Pear Blossoms, Coarsegold, California 2011

Canon EOS-1Ds Mark III__EF70-200mm f/2.8L USM__0.7 sec at f / 9.5__ISO 100

I made this image on Friday before the big winter snowstorm hit us on the weekend. I am thrilled with the photo, and have many other versions to process, but just had to share this one! BTW, I used my trusty Vari-ND for this new Impressions of Light image.

Also, I have reduced the cost of my PDF ebooks to $5.00 each! I have not changed the prices on my web page so you have to click the Buy button to see the new price. Please share this with your friends! Hope the cart is working right. If not, let me know!

Enjoy,  Bill

William Neill eBooks on Sale!

Published by William Neill

William Neill, a resident of the Yosemite National Park area since 1977, is a landscape photographer concerned with conveying the deep, spiritual beauty he sees and feels in Nature. Neill's award-winning photography has been widely published in books, magazines, calendars, posters, and his limited-edition prints have been collected and exhibited in museums and galleries nationally, including the Museum of Fine Art Boston, Santa Barbara Museum of Art, The Vernon Collection, and The Polaroid Collection. Neill received a BA degree in Environmental Conservation at the University of Colorado. In 1995, Neill received the Sierra Club's Ansel Adams Award for conservation photography. Neill's assignment and published credits include National Geographic, Smithsonian, Natural History, National Wildlife, Conde Nast Traveler, Gentlemen's Quarterly, Travel and Leisure, Wilderness, Sunset, Sierra and Outside magazines. Also, he writes a monthly column, On Landscape, for Outdoor Photographer magazine. Feature articles about his work have appeared in Life, Camera and Darkroom, Outdoor Photographer and Communication Arts, from whom he has also received five Awards of Excellence. His corporate clients have included Sony Japan, Bayer Corporation, Canon USA, Nike, Nikon, The Nature Company, Hewlett Packard, 3M, Freidrick Grohe, Neutrogena, Sony Music/Classical, University of Cincinnati, UBS Global Asset Management. His work was chosen to illustrate two special edition books published by The Nature Company, Rachel Carson's The Sense of Wonder and John Fowles's The Tree. His photographs were also published in a three book series on the art and science of natural process in collaboration with the Exploratorium Museum of San Francisco: By Nature's Design (Exploratorium / Chronicle Books, 1993), The Color of Nature (Exploratorium / Chronicle Books, 1996) and Traces of Time (Chronicle Books / Exploratorium, Fall 2000). A portfolio of his Yosemite photographs has been published entitled Yosemite: The Promise of Wildness (Yosemite Association, 1994) which received The Director's Award from the National Park Service. A retrospective monograph of his landscape photography entitled Landscapes Of The Spirit (Bulfinch Press/Little, Brown, 1997) relates his beliefs in the healing power of nature. William has taught photography since 1980 for such prestigious organizations as The Ansel Adams Gallery, the Friends of Photography, Palm Beach Photographic Workshops, The Maine Workshops and Anderson Ranch Workshops. He specializes in landscape and nature photography and is concerned with conveying the beauty seen in Nature. Currently, he teaches online courses for and One-on-One Workshops in his home studio near Yosemite National Park.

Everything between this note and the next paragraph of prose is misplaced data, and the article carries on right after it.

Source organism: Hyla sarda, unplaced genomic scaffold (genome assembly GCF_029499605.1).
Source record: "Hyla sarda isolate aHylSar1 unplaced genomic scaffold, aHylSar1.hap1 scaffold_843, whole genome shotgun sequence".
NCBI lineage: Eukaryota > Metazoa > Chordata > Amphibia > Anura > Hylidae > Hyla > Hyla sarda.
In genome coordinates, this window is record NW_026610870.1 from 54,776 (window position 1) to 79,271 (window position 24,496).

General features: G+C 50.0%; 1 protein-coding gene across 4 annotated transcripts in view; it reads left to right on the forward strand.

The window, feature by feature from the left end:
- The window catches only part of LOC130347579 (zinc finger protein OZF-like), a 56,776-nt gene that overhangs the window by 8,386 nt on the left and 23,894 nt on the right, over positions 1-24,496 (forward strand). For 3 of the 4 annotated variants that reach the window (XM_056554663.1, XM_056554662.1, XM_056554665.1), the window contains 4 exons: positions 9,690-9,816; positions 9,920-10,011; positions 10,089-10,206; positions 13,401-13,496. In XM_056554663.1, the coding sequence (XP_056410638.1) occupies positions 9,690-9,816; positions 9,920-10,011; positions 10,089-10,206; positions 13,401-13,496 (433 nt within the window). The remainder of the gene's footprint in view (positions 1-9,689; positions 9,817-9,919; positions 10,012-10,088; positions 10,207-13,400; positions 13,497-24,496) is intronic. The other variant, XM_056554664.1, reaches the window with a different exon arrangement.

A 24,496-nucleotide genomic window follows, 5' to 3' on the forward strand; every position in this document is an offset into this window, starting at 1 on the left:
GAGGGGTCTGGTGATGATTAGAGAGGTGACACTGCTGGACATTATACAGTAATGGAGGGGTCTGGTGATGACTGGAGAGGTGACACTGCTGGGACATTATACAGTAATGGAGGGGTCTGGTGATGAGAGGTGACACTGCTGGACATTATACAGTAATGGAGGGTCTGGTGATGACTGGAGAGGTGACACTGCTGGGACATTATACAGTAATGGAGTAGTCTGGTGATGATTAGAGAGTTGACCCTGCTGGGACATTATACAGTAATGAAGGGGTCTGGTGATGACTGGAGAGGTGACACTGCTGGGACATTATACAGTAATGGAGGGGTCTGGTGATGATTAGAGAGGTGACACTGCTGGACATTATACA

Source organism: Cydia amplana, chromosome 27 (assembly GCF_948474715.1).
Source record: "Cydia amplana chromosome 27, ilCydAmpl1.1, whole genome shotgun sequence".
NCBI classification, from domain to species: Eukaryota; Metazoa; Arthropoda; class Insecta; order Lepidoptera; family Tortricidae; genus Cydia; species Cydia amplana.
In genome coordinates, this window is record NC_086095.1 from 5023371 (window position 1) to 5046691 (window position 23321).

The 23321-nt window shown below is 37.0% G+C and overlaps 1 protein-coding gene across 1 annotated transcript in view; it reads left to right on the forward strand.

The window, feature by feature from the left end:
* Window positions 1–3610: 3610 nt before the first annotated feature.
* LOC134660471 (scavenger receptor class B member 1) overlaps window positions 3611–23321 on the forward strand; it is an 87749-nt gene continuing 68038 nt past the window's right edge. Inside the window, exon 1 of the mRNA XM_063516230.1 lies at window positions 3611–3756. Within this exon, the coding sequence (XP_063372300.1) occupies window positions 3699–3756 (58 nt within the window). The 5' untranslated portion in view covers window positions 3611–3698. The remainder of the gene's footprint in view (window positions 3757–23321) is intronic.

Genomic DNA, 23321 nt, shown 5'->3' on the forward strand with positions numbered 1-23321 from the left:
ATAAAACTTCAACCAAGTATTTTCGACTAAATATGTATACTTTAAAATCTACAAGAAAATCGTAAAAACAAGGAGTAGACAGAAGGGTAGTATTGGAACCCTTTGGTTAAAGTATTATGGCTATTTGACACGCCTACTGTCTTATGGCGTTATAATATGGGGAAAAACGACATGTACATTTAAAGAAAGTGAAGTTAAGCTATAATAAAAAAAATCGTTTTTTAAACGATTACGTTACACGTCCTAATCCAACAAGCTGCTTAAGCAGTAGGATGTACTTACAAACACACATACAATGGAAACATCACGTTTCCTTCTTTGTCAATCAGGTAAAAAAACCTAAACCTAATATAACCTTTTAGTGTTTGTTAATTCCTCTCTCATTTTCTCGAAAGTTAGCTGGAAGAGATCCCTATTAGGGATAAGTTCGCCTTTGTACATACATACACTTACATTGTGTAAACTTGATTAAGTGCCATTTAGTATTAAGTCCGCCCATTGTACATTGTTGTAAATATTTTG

7 replies on “Pear Blossoms, Coarsegold, California 2011”

  1. Seriously underpriced – maybe.

    I just downloaded Meditations in Monochrome, to complete my collection of your ebooks. On the once-through-quickly it looks nice. I’ll chew on it over the months to come. But the price… I’d easily pay $20, when I decide that I want such a book. $10, $15, $20 wouldn’t make a difference once I decide I want it. That would be in my “price of a pizza” category. But then, I had previously decided that I wasn’t going to get that one, at least not last time I was buying. But when you dropped the price to $5, it was just a matter of how long it took me to find the time in my schedule. “Price of an ice cream cone” does not have to make it past my budget censor. If I want it, I get it, no deliberations needed.

    So, I value the ebook way more then $5, but the price was such that I spent the money when I hadn’t before. (That $10 price was making it likely, but $5 pushed it over into the “just do it now” category.) May you make a big wad of money from however you price things.

  2. It’s funny. As I look at this I seem get the same feeling that I might have if everything were tack sharp. I am relieved of examining every little thing for sharpness, though. It seems to capture the essence of the scene with the parts that would not contribute.

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